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with me is emre temel from bbc turkish. does this mean in effect that the offensive is now over? this seems to be the case because turkey post military operations called operation he bring following an agreement with united states street. this duration was supposed to tackle hundred and 20 hours. in this period expired almost six hours ago. and yesterday the turkish president and the russian president had a very important deal which ensured that turkish and russian forces will start being joined — make doing joint patrols in the area. this is important and joint patrols in the area. this is importantand a joint patrols in the area. this is important and a few hours ago turkish defence ministry released a statement saying that the united states from turkey that kurdish pkk,
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why pg forces, removed from the operation and there was no further operation and there was no further operation needed on the turkish side outside the current operation. what would you say turkey has got from the deal with russia 7 would you say turkey has got from the deal with russia? what will russia want in return? turkey has long pressed for establishment of a safe zone in northern syria and yesterday's deal with russia definitely ensure that. the president firstly envisaged a safe zone almost on the entire border, this is a very long border, 440 kilometres long. he didn't get the save zone he planned for. but yesterday's agreement guaranteed that kurdish forces believe that strategically important towns, they will be kept away, 30 kilometres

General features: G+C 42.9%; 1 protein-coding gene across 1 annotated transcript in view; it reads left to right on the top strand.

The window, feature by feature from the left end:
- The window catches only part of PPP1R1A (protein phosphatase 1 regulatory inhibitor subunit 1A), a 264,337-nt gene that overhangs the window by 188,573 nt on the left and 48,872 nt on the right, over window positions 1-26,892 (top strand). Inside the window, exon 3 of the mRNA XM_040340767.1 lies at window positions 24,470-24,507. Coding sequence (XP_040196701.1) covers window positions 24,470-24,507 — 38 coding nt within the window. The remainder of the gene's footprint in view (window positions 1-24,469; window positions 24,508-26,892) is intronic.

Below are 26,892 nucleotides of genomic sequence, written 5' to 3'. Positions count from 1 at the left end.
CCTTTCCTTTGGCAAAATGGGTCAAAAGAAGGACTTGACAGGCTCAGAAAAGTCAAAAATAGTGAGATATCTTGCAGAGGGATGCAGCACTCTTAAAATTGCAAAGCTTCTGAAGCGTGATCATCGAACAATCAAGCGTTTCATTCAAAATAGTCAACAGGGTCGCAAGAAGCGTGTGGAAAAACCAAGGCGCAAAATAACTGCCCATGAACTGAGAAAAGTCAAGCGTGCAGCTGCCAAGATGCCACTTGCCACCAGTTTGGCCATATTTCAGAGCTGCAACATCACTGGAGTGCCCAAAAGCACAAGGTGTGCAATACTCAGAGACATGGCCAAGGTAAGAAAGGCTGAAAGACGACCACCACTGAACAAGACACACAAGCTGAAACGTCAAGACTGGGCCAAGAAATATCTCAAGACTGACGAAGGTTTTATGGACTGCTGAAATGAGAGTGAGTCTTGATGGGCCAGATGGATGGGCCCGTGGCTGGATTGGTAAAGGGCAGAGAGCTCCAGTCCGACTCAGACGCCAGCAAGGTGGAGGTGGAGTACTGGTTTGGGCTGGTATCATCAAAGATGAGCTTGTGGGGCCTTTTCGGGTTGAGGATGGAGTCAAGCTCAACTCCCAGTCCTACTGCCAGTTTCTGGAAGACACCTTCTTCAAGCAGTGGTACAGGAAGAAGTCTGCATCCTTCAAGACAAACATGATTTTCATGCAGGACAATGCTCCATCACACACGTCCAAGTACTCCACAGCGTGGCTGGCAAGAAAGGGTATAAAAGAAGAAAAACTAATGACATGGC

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from the turkey syria border which is very important for turkey, turkey has long pressed for this. and don't turkish russian forces will affect that. it's important because russians role in syria is pivotal, russians role in syria is pivotal, russians intervention in 2015 ensured the president to assert control over a large string of the country territory, oversee the united states decided to leave its troops from the northern syria and left the area to russia, this seems to be the case and yesterday's understanding, that's what's afford voracious. thank you very much. an american pharmaceutical company says it may have developed the first drug to slow alzheimer's disease. biogen says it will soon ask us regulators for approval. current drugs only help with the symptoms of alzheimers — so if given the go ahead it will be a major breakthrough